Problems With Seated Ellipticals

One Tired Dude on Exercise Machine
Man with a towl over his head holding a water bottle on an elliptical machine (Image: Andy Dean/iStock/Getty Images)

Seated ellipticals are a variation on standard elliptical machines that simulate the act of running, biking and climbing. While a seated elliptical can be more beneficial for individuals who have trouble exercising while standing, the machines require a certain level of coordination that some individuals lack. This can result in improper form on the machine that may result in pulled muscles and other injuries.

Moving and Assembly

An initial problem that many buyers of a seated elliptical face is safe and proper assembly of the unit. The average seated elliptical is between 180 and 200 pounds. As a result, it is heavy to lift and move. According to Octane Fitness, caution must be used when moving and positioning your seated elliptical unit. Assemble the unit with several friends or professional movers, making sure to bend down fully and use your legs to lift any of the heavier aspects of the machine itself. In addition to using caution when moving the object, proper assembly is essential to using the product properly. While some seated ellipticals come pre-assembled, others require full assembly. Putting together an advanced piece of equipment like a seated elliptical can often result in improper operation of the device.

Improper Positioning

Adjustable seats and seat backs come standard on seated ellipticals. While the variety of angles that you can lock the seat into offer the potential for greater comfort and mobility, improper positioning of the seat can result in back injuries and additional muscles strains. As a rule, your seat should be far enough away from the pedals that your feet fully extend when pushing the pedals away from your body. Keeping the seat too close to the pedals can result in cramping and additional leg pains. With regard to the seat back, adjusting the angle depends entirely on your height. If the angle is too severe, you can injure your back or leg muscles by riding in an awkward position.

Back Support

Seated ellipticals are often utilized by individuals who are looking to put less impact on their knees and low back muscles while exercising. Many of these individuals are elderly or recovering from prior injuries. Despite the need for adequate back support, some seated ellipticals come without seat backs. This can result in additional tension being placed on your low back as well as your other core muscles. As a result, it is important before purchasing a seated elliptical to research which one has the most back support.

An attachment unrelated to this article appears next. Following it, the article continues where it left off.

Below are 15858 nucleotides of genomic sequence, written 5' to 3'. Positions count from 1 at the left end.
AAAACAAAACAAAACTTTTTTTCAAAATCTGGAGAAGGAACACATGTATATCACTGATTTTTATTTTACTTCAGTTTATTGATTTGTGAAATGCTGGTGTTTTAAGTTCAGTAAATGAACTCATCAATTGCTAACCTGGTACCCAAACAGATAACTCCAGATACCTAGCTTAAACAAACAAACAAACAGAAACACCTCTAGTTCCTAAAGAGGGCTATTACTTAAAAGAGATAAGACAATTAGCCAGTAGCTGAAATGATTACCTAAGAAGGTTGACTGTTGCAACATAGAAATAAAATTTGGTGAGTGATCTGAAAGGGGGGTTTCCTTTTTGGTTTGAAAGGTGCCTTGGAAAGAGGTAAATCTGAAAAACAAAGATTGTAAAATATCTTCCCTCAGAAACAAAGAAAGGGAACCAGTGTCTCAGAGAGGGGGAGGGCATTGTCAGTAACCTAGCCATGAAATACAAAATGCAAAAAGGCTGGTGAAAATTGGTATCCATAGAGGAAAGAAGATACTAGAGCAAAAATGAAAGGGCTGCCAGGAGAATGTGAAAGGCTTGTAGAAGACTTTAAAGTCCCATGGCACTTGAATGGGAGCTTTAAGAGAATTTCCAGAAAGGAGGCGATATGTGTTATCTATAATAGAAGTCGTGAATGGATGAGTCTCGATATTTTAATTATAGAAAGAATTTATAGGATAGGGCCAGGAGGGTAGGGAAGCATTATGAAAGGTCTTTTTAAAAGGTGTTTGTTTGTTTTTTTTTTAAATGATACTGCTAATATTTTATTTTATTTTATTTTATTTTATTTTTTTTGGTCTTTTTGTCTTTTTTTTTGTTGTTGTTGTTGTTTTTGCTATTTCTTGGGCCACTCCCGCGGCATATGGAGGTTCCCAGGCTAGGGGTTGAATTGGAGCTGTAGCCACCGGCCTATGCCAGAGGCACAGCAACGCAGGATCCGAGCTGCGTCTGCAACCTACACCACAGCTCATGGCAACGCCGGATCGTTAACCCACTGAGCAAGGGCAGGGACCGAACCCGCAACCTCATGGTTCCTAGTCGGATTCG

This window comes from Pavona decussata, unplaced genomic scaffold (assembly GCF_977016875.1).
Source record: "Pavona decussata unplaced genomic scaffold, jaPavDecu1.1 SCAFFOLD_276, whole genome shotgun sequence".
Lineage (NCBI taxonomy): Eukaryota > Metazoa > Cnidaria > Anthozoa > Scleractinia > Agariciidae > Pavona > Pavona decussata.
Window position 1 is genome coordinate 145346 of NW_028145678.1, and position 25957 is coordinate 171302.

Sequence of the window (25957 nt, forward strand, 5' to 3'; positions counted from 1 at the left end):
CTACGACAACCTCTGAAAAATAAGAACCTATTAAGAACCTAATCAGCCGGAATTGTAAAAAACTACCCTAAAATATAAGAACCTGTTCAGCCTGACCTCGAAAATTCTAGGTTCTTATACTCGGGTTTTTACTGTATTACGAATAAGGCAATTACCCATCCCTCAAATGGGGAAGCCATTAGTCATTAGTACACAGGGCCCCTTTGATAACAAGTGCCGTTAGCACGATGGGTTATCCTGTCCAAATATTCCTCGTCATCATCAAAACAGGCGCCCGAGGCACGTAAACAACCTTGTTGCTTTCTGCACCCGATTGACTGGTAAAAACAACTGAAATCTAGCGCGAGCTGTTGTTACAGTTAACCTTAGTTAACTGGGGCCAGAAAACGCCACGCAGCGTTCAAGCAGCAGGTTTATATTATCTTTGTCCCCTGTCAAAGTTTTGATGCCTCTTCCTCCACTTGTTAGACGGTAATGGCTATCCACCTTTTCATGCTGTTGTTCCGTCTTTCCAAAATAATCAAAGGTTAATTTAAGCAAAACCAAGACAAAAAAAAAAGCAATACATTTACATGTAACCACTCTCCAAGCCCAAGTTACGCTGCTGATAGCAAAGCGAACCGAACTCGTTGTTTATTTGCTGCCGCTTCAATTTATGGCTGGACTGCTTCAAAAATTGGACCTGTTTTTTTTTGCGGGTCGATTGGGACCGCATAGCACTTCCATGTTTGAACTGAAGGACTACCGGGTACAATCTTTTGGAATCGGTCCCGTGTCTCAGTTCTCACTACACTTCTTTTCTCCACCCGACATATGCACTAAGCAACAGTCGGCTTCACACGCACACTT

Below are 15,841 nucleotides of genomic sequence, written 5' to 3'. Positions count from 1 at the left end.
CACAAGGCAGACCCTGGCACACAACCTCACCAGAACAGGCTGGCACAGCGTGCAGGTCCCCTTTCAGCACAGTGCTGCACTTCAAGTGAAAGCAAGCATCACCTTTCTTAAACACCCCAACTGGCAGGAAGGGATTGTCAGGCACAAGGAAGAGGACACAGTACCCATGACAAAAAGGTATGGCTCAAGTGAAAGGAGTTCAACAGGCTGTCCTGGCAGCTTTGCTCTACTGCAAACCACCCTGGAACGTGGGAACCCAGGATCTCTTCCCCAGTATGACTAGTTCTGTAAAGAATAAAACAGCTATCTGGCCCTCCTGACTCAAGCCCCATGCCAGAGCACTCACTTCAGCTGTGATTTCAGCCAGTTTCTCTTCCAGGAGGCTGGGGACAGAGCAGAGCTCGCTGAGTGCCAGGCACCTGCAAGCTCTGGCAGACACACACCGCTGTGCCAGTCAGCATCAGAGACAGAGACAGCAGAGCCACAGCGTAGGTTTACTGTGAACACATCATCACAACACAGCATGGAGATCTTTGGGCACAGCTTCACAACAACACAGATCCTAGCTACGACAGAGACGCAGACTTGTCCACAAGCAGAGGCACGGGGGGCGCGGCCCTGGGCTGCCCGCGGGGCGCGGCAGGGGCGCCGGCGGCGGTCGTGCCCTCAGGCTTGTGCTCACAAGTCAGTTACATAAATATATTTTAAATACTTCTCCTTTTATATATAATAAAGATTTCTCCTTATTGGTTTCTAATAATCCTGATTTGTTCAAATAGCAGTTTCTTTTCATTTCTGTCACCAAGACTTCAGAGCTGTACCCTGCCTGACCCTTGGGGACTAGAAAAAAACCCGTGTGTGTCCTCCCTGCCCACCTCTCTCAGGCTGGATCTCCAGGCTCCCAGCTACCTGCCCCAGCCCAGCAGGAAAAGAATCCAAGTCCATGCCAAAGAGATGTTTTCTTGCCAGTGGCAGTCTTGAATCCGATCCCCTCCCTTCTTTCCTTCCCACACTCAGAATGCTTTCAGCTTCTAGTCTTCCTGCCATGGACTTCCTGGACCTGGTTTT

Caution

While a seated elliptical is designed to improve your cardiovascular health and endurance levels, it is important to consult your doctor to make sure you are healthy enough to exercise on a seated elliptical machine. If you feel any symptoms such as nausea, dizziness or excessive sweating, you should immediately stop exercising on the seated elliptical machine. Pushing yourself with too much resistance on the seated elliptical can result in physical injury as well as dehydration.

REFERENCES & RESOURCES
Comments
PARTNER & LICENSEE OF THE LIVESTRONG FOUNDATION

Copyright © 2018 Leaf Group Ltd. Use of this web site constitutes acceptance of the LIVESTRONG.COM Terms of Use, Privacy Policy and Copyright Policy. The material appearing on LIVESTRONG.COM is for educational use only. It should not be used as a substitute for professional medical advice, diagnosis or treatment. LIVESTRONG is a registered trademark of the LIVESTRONG Foundation. The LIVESTRONG Foundation and LIVESTRONG.COM do not endorse any of the products or services that are advertised on the web site. Moreover, we do not select every advertiser or advertisement that appears on the web site-many of the advertisements are served by third party advertising companies.